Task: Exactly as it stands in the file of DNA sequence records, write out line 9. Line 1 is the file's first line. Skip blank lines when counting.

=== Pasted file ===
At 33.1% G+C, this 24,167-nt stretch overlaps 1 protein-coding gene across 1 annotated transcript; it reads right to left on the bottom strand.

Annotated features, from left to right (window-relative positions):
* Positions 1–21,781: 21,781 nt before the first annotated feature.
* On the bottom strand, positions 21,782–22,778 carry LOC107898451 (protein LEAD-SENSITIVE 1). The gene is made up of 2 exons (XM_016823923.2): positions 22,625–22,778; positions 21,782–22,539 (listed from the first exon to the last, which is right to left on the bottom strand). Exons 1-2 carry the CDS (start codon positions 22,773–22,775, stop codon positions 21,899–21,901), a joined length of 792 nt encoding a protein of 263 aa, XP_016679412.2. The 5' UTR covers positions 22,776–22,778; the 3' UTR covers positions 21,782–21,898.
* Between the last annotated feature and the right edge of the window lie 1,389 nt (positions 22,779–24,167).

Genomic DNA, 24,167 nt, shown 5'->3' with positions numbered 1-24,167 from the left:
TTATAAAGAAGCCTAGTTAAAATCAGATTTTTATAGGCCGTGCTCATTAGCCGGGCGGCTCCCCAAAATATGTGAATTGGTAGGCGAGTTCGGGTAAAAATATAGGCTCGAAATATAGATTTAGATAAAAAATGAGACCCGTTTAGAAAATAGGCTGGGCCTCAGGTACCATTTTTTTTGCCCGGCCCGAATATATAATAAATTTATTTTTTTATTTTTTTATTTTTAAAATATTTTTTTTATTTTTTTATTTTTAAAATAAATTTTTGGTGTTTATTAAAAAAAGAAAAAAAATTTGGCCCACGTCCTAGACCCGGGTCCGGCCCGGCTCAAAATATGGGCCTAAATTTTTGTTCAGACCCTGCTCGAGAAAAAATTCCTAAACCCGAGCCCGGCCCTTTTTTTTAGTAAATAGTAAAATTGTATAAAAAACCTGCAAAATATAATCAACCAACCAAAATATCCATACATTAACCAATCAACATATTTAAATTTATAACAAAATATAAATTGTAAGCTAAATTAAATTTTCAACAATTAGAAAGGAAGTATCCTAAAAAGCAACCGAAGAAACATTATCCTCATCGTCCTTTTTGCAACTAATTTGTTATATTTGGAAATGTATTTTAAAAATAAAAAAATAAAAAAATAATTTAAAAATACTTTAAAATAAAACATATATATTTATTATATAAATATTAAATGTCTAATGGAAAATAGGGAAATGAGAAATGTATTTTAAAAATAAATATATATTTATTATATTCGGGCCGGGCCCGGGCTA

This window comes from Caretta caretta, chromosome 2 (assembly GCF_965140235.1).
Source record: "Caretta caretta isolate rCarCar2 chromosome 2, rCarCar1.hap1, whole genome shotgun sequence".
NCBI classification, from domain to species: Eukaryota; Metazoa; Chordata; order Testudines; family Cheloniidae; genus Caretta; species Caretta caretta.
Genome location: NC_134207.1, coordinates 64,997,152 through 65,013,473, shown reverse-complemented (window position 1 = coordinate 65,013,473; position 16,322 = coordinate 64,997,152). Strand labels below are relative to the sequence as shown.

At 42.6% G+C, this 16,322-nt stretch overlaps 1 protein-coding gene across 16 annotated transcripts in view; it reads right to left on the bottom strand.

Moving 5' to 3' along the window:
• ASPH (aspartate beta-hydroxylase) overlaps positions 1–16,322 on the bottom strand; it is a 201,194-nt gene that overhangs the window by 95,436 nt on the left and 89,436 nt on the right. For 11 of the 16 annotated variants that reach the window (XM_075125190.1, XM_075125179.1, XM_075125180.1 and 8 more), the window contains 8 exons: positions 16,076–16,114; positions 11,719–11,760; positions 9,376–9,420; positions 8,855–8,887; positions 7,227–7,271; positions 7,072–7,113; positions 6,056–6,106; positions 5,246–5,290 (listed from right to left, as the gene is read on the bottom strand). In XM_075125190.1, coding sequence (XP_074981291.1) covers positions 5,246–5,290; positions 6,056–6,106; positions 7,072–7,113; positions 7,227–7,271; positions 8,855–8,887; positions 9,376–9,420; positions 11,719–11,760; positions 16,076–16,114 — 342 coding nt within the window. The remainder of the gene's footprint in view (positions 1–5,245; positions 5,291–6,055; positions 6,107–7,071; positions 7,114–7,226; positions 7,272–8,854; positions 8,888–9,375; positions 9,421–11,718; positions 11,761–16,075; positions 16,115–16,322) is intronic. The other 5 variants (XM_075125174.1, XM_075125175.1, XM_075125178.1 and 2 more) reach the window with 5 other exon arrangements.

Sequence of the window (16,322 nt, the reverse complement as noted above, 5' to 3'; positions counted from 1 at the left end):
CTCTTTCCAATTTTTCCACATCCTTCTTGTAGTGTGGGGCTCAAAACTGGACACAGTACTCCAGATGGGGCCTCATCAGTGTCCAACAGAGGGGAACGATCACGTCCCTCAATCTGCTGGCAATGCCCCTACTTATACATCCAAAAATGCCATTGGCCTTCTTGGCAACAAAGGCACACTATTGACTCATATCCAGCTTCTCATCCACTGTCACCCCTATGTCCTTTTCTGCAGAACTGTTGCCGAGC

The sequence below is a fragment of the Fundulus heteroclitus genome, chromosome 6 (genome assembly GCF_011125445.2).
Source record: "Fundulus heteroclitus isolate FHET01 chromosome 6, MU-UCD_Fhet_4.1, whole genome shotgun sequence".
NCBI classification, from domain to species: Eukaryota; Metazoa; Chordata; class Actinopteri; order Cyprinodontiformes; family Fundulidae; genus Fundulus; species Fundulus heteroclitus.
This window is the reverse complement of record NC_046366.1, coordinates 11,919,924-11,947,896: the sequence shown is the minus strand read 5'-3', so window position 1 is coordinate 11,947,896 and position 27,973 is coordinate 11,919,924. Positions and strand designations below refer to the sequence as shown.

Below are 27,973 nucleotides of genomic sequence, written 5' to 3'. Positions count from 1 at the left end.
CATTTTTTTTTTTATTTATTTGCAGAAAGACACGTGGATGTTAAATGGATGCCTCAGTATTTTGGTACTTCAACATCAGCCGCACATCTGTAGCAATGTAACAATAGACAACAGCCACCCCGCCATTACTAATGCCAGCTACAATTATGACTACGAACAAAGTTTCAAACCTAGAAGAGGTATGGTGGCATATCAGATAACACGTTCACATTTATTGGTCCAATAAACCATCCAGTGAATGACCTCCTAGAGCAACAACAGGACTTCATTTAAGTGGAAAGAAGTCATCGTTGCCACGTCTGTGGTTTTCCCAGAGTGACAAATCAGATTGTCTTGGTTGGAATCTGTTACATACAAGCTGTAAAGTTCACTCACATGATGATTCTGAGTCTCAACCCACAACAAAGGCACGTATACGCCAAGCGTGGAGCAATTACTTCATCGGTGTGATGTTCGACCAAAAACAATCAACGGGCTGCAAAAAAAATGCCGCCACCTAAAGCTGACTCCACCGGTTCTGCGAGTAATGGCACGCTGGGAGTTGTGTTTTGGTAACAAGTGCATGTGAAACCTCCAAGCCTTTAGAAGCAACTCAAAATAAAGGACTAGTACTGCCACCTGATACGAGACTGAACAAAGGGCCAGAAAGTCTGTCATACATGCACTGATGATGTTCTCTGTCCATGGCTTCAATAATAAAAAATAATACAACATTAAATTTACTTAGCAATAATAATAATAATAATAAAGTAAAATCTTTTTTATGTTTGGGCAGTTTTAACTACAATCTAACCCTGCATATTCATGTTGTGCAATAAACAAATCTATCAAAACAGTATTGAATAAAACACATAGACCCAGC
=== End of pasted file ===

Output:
Source record: "Caretta caretta isolate rCarCar2 chromosome 2, rCarCar1.hap1, whole genome shotgun sequence".